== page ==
The laughter echoing around him is
The measure of the pure unbreathable cold
Height of the heaven he’s falling from and through,
Hilarity of light and air, delight’s
Effacement of everything but itself.
And the crippled baby tumbling to earth
In a charade of terror? Don’t let him
Deceive you—he’s a god—he’s laughing too.

A teen wearing an exoskeleton will kick off soccer's biggest event.
Walk Again Project / virtualreality.duke.edu

Earlier this year we brought you a story about the connection between a mind-controlled robotic suit and soccer's World Cup. We have updated the story at the bottom of the page.

Original story:

The upcoming World Cup is sure to go down in the history books even before the competition starts.  This year, a paralyzed teen will use a mind-controlled robotic suit to help stand, walk and make the opening kick to the 2014 World Cup in Brazil.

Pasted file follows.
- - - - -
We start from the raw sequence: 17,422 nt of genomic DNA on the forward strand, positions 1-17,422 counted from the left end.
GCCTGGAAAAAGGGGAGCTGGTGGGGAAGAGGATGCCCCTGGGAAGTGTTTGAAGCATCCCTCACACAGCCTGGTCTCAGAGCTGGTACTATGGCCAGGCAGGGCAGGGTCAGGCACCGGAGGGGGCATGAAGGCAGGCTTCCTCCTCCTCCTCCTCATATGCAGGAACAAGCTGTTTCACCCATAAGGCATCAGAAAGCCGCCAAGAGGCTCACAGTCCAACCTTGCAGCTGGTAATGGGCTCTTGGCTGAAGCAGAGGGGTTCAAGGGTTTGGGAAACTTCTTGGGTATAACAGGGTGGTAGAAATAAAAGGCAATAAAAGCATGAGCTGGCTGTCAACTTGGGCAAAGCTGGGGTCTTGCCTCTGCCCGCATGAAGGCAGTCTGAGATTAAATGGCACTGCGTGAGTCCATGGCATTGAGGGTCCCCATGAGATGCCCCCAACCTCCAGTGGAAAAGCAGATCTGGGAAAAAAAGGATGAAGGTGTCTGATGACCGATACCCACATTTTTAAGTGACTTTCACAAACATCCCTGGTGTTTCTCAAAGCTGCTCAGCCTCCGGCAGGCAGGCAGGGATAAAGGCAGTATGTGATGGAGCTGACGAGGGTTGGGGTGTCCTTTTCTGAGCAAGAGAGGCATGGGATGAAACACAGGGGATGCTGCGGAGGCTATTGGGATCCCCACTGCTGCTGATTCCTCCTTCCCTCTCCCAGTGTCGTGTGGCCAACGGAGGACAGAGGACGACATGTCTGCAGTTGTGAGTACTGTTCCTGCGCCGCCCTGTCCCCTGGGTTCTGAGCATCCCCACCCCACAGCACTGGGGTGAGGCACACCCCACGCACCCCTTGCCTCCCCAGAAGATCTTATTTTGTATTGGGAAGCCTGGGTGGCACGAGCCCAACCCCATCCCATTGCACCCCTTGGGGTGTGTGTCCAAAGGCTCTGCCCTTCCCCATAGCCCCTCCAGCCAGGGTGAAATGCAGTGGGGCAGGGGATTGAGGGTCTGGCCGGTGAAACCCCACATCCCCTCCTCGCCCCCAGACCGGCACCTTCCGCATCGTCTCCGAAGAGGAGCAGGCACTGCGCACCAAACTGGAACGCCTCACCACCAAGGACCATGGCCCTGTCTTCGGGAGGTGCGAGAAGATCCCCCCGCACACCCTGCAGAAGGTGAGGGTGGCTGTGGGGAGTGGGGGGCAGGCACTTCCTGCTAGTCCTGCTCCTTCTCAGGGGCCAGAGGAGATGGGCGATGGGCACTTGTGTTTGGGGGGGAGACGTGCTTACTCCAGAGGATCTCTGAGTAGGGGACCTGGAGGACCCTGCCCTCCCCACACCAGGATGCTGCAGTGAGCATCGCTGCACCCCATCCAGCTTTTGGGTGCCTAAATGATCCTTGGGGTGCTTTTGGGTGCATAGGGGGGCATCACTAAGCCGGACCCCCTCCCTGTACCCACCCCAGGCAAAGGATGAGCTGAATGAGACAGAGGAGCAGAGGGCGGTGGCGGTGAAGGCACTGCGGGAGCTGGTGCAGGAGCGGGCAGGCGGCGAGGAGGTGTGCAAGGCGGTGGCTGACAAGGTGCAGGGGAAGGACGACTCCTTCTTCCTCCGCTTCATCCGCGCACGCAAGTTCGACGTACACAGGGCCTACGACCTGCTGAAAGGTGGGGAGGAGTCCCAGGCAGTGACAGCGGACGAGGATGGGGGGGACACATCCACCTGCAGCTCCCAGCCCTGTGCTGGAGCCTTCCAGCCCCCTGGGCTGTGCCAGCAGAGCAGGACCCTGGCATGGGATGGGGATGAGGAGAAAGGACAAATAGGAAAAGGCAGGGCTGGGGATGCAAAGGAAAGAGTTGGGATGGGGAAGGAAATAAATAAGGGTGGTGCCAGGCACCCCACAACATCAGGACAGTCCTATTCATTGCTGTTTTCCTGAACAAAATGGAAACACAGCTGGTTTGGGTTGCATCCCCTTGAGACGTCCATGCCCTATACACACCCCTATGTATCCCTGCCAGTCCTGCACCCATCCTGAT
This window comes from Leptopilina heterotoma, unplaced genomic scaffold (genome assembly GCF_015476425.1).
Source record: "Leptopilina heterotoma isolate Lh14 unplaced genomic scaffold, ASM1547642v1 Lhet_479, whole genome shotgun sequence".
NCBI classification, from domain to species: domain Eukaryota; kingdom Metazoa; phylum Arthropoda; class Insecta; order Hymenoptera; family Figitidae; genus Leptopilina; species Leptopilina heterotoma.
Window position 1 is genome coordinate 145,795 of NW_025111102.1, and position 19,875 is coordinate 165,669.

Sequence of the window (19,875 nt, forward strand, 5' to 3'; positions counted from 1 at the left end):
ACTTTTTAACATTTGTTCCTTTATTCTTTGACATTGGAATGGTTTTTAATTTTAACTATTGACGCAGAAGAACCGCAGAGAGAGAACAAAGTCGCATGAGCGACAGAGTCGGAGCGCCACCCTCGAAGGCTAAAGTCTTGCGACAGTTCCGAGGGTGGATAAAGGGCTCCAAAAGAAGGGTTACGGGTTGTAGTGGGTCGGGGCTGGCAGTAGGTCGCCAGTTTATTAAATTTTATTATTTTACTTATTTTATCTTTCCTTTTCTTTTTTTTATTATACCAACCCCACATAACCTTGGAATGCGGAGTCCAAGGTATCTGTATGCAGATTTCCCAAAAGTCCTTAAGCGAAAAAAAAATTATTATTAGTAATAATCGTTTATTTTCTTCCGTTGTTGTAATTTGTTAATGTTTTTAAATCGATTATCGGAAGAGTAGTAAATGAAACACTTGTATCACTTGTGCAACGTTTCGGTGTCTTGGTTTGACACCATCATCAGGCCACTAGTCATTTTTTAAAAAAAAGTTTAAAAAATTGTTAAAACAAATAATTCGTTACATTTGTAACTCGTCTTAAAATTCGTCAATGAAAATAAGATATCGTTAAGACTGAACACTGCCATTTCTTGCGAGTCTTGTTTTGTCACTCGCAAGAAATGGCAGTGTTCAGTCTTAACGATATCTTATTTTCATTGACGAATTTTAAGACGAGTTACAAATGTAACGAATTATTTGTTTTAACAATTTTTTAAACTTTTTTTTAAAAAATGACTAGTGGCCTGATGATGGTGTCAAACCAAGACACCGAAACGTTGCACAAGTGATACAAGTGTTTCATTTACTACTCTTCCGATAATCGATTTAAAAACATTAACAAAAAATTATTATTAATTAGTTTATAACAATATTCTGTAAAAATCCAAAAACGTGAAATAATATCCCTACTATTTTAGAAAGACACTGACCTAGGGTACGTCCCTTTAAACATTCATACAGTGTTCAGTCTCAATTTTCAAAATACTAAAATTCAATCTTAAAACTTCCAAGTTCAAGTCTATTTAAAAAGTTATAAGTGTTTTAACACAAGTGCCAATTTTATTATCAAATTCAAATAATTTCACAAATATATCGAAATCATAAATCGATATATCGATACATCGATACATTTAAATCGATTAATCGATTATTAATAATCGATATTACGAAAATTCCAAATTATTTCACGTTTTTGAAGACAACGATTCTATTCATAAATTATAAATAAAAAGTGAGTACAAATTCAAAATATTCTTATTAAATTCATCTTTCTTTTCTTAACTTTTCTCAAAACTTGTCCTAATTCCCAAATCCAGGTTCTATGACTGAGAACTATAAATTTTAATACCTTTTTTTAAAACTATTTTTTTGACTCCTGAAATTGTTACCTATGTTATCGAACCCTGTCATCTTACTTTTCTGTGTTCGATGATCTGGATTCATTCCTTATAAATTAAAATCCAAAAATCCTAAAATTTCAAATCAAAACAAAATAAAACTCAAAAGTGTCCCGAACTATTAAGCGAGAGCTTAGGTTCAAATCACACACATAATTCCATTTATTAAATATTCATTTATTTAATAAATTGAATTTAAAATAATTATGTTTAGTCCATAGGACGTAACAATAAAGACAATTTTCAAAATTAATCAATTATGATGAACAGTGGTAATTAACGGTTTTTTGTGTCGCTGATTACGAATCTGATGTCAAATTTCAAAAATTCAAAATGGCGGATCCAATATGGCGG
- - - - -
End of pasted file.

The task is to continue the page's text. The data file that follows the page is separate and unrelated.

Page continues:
Michelle Lewis

In the last few years, Chase Lewis has patented two life-saving inventions, been a finalist in five national science competitions, and earned the Presidential Volunteer Service Silver Award. Oh, and he’s only 14 years old.

Lewis, who is homeschooled, has long been interested in science and inventions.

“My grandfather was an aeronautical physicist who worked on the Apollo program,” Lewis said. “I’ve gotten to spend some time with him, and we talk about science and inventions all the time.”

Bureau of IIP, flickr.com / Flickr/Creative Commons

When you go into a job interview, you’re being judged on so many different things - far more than your knowledge of the industry. Many employers asses how you dress, your body language, how enthusiastic you are. For some women a new Duke study shows that even your voice may play a factor. 

North Carolina Museum of Natural Sciences